I feel weird writing this. It’s rooted in strange thoughts that have been rattling through my mind since I heard that, at a New Year’s Eve concert last year, Paul McCartney made a surprise appearance at a Killers concert to sing Helter Skelter.
There’s nothing wrong with that, of course; he’s one of the Beatles, he can play what he wants at any concert he wants. But Helter Skelter is a song with a strange history: McCartney apparently wrote it to sound like the fall of an empire, while Charles Manson used it as a code name for his deranged race war conspiracy. It was scrawled on a fridge at the scene of a mass murder, for goodness sake.
So hearing that Helter Skelter heralded 2017, a year in which white supremacists and resurgent Nazis march with torches, in which world leaders tweet and dream about spraying nuclear fire across the Pacific, well… The image is haunting and I can’t shake it. That’s probably why I’m writing this.
Because there’s a counter thought emerging: that as people of faith, we need to protest and resist the darker shadows of our society, and envision and embody a different world. We don’t have to ride the Helter Skelter; we can nail the OUT OF ORDER signs to the whole skeletal fairground.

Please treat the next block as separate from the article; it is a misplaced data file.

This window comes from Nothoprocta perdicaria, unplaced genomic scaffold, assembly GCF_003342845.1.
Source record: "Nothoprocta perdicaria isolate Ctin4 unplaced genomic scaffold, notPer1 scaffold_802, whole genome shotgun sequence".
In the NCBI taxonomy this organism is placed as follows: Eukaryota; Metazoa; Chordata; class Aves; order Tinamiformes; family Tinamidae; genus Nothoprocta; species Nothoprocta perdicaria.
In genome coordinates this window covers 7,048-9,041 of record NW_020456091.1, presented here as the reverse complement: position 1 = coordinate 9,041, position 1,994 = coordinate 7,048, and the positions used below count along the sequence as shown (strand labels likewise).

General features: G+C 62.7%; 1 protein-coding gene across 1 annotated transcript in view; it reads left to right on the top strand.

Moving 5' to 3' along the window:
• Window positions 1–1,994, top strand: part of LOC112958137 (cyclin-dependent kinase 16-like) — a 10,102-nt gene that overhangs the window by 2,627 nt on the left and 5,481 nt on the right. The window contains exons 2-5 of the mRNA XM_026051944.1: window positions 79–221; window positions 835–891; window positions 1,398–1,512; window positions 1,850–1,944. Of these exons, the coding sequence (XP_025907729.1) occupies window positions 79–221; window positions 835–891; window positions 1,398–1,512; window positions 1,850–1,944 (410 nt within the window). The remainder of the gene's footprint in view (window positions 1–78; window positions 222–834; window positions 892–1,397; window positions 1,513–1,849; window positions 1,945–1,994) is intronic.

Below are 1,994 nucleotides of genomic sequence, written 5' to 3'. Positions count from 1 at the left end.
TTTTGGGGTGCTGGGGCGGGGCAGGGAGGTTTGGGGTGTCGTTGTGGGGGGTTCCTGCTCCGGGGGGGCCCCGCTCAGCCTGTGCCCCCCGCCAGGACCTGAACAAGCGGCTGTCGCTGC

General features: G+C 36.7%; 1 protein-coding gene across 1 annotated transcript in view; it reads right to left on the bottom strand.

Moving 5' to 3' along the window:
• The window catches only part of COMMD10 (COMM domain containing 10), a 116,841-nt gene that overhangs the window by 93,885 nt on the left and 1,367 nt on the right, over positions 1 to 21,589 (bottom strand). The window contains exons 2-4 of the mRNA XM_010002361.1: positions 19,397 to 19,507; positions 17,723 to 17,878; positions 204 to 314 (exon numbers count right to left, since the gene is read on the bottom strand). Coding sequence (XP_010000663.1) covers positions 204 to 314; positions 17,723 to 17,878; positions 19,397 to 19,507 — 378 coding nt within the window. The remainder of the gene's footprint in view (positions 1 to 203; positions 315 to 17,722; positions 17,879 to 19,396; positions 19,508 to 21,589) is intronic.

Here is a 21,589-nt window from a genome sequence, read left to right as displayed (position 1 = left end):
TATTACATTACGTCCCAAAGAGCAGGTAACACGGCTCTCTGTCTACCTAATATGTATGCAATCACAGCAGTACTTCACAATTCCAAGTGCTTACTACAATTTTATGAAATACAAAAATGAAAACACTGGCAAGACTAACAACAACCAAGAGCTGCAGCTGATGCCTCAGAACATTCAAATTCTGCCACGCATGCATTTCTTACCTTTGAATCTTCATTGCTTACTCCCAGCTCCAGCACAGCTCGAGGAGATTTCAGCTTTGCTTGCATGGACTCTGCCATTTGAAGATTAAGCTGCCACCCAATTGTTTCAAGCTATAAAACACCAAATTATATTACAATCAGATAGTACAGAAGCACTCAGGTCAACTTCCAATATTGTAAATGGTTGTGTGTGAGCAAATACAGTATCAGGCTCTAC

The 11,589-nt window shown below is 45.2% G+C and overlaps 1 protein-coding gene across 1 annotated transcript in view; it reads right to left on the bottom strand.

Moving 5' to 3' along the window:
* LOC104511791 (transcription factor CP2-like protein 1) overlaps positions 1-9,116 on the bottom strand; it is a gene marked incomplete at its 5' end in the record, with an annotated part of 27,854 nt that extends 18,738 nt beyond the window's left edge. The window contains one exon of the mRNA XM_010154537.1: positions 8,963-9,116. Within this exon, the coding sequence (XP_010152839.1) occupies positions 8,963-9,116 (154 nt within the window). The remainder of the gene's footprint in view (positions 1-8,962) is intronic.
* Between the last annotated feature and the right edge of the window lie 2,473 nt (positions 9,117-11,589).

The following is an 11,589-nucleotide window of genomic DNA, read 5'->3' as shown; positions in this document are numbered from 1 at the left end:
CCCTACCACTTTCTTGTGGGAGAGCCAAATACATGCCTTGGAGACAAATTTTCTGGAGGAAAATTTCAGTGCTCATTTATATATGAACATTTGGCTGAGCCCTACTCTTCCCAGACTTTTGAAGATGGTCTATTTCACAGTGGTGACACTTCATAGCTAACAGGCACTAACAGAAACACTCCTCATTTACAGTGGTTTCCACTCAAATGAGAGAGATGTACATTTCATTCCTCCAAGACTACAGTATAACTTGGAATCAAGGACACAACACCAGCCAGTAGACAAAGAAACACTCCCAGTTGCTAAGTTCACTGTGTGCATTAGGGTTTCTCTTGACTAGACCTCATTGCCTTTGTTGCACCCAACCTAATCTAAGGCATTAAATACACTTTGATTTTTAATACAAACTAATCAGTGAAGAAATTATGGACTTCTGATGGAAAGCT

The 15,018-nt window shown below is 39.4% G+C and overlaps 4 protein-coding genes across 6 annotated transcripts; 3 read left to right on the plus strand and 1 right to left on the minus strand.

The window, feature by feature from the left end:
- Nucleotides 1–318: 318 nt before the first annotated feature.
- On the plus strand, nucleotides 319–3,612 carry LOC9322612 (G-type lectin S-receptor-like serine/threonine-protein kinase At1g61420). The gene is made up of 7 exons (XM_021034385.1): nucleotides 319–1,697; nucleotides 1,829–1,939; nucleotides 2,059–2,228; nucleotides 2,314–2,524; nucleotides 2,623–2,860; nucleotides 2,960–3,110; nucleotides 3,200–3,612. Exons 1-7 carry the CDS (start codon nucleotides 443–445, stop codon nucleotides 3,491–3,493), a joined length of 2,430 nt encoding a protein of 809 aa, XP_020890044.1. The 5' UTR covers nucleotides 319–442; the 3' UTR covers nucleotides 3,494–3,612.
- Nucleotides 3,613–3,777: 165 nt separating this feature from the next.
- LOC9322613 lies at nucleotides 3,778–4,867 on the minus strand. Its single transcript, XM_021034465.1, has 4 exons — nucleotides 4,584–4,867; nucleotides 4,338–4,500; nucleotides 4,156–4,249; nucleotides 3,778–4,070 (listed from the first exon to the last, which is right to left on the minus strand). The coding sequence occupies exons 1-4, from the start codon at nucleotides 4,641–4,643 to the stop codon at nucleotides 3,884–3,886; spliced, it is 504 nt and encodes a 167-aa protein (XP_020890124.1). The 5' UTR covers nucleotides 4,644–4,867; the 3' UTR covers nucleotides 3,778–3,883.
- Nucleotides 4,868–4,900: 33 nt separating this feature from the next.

We can, but too many of us are joining the queue to pay a misplaced tithe to the carnival barkers and the rowdy mesmerists. And all the while the frogs of war croak in the chill swamps of night.
This is why we need to stop, and kneel, and gather round the bread and the wine, not just like our lives depended on it, but those of everyone else as well. Our hope is found in the Eucharist, in the body and blood that unites us rather than divides, in the power that reveals itself not through empire, but in a cross outside the city walls. This is where the strength and the character of the Church is formed; not by the games of Caesar but by meeting around the table and seeing that we’re brothers and sisters sharing in a Kingdom banquet.
There are plenty of people who scream with joy as they Helter Skelter through what’s left of 2017. We don’t have to join them, we don’t have to be formed by them. We have to eat, and drink, and sing a different song.